The key to getting — and staying — physically fit is to find an activity that you truly enjoy, which may take some time.
Try a new sport or activity every week until you find one that works for you. Hiking, biking, walking, soccer, yoga, swimming, and dancing are just some things you can try.
Getting involved in active hobbies like gardening or social causes like park or beach clean-ups are other excellent ways to increase activity levels.
What’s more, being active can help boost your mood and has been shown to decrease depressive symptoms in teens (10, 11).
Rather than focusing on calorie content, choose foods based on their nutrient density, which refers to the amount of nutrients — including vitamins, minerals, and fiber — that a food contains (12).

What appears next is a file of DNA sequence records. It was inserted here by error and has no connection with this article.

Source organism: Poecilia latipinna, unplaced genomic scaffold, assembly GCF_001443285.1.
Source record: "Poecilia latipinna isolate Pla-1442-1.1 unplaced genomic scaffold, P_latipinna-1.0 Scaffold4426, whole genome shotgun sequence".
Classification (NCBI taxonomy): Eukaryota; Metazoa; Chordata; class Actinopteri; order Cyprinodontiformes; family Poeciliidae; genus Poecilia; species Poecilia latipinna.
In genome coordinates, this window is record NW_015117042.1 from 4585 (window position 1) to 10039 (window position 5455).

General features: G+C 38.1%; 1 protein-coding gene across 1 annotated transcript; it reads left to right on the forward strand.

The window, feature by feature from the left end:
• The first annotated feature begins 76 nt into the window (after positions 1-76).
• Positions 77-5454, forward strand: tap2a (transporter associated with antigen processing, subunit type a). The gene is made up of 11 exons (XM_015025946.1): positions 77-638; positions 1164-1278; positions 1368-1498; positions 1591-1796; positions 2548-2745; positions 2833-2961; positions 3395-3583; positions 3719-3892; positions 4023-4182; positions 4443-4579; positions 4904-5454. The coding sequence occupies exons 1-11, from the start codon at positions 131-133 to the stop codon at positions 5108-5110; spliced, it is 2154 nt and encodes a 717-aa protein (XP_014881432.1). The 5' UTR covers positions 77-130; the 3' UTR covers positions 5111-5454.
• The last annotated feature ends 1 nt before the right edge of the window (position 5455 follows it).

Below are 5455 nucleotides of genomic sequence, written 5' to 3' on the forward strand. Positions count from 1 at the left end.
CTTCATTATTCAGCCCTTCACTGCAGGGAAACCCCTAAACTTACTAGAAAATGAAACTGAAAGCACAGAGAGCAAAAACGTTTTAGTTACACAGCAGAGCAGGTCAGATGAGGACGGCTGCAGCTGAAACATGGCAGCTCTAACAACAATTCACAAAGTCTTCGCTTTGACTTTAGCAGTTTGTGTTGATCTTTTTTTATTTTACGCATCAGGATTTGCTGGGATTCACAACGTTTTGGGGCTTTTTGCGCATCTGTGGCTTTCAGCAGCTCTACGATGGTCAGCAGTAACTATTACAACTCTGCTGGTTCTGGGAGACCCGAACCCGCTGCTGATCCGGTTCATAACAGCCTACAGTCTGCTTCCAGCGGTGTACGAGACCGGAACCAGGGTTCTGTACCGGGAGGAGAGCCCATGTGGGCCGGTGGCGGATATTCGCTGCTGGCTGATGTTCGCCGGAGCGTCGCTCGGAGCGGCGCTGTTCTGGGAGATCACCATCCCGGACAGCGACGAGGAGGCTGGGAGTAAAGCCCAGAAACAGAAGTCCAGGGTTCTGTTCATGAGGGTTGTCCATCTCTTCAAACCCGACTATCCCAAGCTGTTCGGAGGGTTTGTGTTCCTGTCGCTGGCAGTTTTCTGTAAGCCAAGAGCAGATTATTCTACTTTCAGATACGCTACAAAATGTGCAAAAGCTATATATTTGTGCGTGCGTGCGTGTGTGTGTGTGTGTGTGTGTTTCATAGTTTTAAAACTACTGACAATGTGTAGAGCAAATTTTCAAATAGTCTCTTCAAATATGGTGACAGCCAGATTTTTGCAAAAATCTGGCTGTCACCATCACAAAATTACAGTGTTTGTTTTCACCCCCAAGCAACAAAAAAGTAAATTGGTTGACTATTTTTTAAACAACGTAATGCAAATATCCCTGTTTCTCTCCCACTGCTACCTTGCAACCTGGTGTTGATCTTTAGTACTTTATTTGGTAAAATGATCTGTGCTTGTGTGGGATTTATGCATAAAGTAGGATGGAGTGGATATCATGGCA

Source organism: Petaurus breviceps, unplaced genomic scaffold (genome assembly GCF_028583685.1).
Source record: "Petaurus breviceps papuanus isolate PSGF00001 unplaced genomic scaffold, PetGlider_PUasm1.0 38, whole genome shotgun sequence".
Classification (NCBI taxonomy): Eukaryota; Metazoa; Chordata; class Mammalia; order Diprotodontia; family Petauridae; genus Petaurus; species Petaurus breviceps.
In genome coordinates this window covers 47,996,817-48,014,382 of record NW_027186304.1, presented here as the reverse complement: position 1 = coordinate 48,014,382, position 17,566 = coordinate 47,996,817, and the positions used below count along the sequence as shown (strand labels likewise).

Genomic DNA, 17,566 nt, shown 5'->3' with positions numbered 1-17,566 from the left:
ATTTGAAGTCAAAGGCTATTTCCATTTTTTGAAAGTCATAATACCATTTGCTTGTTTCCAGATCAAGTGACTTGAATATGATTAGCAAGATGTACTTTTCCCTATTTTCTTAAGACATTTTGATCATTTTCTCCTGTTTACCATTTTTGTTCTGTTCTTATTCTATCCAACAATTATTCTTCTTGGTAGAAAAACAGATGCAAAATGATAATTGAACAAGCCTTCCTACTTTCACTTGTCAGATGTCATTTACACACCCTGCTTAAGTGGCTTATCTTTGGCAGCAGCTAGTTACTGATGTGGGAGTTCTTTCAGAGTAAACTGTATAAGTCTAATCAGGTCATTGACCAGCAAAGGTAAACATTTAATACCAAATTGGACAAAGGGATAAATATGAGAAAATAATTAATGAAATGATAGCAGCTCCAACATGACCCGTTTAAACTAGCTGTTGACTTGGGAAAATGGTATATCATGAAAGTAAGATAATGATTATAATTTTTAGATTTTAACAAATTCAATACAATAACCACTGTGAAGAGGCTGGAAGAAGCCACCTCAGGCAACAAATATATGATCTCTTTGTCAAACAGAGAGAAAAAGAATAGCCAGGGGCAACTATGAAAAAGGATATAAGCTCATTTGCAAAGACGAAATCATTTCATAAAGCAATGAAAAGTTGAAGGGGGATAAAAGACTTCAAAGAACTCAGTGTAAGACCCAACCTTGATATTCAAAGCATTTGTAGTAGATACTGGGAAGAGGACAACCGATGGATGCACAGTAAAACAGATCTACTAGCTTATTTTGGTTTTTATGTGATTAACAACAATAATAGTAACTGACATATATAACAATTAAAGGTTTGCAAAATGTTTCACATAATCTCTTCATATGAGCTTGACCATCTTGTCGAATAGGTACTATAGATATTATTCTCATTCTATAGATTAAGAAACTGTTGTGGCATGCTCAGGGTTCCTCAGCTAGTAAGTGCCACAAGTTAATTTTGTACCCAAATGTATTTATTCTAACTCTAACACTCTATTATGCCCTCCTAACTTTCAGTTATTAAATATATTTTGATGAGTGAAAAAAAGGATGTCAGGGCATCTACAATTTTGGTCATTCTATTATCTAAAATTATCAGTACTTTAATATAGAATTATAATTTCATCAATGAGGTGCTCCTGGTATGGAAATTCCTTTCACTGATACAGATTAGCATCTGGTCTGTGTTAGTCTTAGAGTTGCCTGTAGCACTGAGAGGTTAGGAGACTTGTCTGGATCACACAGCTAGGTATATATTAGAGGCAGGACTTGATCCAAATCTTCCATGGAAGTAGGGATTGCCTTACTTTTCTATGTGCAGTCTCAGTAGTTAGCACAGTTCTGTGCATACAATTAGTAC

Because teens are still growing, they have higher needs for certain nutrients — such as phosphorus and calcium — than adults (13).
Vegetables, fruits, whole grains, healthy fats, and wholesome protein sources are not only nutritious but may also encourage weight loss.
For example, the fiber found in vegetables, whole grains, and fruits, as well as the protein found in sources like eggs, chicken, beans, and nuts can help keep you full between meals and may prevent overeating (14, 15).
Plus, research shows that many teens fall short of the recommendations for nutrient-rich foods — making it all the more important to include these healthy foods in your diet (16).
Because their bodies are still developing, children and teens need more fat than adults (17).
When trying to lose weight, it’s common to cut out sources of dietary fat due to their calorie content. However, cutting out too much fat can negatively impact growth and development.
Rather than drastically reducing your fat intake, focus on swapping unhealthy fat sources for healthy ones.